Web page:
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  • on 31.03.2016
  • at 11:40 AM
  • by Kimberley Evans

The deep economic and political crises in Angola 1

There’s a lot going on in Angola. Western media have extensively covered the trial and detention of the so-called book club (really a civic activists study group on protest) and the imprisonment of Cabinda activist Marcos Mavungo to the exclusion of other questions.

The 15+2 activists, how the book club is known, and Mavungo highlighted economic mismanagement and corruption in their critiques of the government. Meanwhile, a related crisis, the government’s navigation of the ongoing economic crisis (the price of oil plummeted with no prospect of resurgence any time soon), has received less attention outside of the business press.

The Universal Declaration of Human Rights enshrines economic rights – like the right to an adequate standard of living and to work. Yet most human rights organizations (Amnesty International, Human Rights Watch, etcetera) opt for the more idealistic political rights – freedom of political expression, freedom of association and assembly. It may be why we don´t hear much in the international press about the economic crisis that squeezes daily life for ordinary Angolans more than politics.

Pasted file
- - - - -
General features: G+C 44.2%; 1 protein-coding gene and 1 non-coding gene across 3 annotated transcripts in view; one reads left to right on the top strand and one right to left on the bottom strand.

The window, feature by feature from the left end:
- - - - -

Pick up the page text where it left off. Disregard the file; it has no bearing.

Three other events since the beginning of 2016, equally as important as political human rights issues, are also shaping the political scene and refracting the economic crisis.

The first is the passing, on February 27th, of Lúcio Lara, an historic leader of the ruling MPLA during the armed struggle and first decade of independence. Lara was considered the successor to first president, Agostino Neto, but stepped aside so current president, Jose Eduardo dos Santos, could become leader in 1979 . Lara, who clashed with profligate MPLA leaders, effectively retired from politics when the MPLA made the transition from Marxism to neoliberalism in the late 1980s.

Eulogies proliferated. Many read these as critiques of the current regime.

The political scientist and long time Angola observer, Gerald Bender, remembered Lara on his Facebook page. He  noted that Lara was known as “o duro” (a hardliner to Washington, hard to keep in line to Moscow, hardcore in terms of his discipline within the MPLA). Mostly, Bender opined, he was a strong nationalist.

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